Wealth inequalities are increasing in many countries, but their relationship to health is little studied. We investigated the association between individual wealth and mortality across the adult life course in Sweden.
We studied the Swedish adult population using national registers. The amount of wealth tax paid in 1990 was the main exposure of interest and the cohort was followed up for 18?years. Relative indices of inequality (RII) summarize health inequalities across a population and were calculated for all-cause and cause-specific mortality for six different age groups, stratified by sex, using Poisson regression. Mortality inequalities by wealth were contrasted with those assessed by individual and household income. Attenuation by four other measures of socio-economic position and other covariates was investigated.
Large inequalities in mortality by wealth were observed and their association with mortality remained more stable across the adult life course than inequalities by income-based measures. Men experienced greater inequalities across all ages (e.g. the RII for wealth was 2.58 [95% confidence interval (CI) 2.54-2.63) in men aged 55-64?years compared with 2.29 (95% CI 2.24-2.34) for women aged 55-64?years), except among the over 85s. Adjustment for covariates, including four other measures of socio-economic position, led to only modest reductions in the association between wealth and mortality.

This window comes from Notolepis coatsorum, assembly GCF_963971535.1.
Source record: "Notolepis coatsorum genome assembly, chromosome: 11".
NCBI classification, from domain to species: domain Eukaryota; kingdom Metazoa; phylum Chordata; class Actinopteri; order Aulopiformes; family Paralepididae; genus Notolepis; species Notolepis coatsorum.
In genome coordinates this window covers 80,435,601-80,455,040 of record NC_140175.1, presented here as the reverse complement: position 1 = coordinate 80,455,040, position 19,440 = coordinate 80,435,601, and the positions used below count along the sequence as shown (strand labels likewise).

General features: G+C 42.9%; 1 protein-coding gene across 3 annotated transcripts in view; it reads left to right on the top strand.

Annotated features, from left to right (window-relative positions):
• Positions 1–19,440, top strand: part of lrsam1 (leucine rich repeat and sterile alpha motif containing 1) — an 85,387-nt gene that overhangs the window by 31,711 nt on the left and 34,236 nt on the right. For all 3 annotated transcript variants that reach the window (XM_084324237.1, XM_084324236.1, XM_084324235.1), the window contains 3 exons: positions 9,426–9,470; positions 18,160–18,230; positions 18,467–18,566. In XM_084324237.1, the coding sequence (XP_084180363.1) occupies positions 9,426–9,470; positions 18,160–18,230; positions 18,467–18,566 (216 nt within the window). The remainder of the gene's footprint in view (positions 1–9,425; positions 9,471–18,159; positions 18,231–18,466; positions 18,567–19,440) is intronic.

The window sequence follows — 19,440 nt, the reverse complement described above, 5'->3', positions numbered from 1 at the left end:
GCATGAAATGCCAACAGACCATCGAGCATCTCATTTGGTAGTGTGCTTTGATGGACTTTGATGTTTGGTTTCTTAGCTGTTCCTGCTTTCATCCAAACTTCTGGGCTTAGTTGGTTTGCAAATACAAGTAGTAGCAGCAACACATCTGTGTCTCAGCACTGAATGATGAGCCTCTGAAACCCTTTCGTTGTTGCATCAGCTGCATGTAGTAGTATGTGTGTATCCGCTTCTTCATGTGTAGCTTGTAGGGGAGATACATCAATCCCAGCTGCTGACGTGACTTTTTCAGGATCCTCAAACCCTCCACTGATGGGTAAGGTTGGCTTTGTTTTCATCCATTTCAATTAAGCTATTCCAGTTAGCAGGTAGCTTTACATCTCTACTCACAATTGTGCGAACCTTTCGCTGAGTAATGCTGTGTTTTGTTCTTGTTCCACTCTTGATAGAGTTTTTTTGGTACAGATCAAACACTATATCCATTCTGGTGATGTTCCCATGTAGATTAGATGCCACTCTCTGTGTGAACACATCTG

Wealth is strongly associated with mortality throughout the adult life course, including early adulthood. Income redistribution may be insufficient to narrow health inequalities-addressing the increasingly unequal distribution of wealth in high-income countries should be considered.
Relative deprivation has previously been discussed as a possible mechanism underlying the income-health relation. The idea is that income matters to the individual's health, over and above the increased command over resources, as the basis of social comparisons between a person and his or her reference group. The following study aimed to analyze the role of individual-level relative deprivation for all-cause mortality in the Swedish population. The Swedish context, characterized by relatively small income inequalities and promoting values as egalitarianism and equality, together with a large data material provide unique possibilities for analyzing the hypothesized mechanism.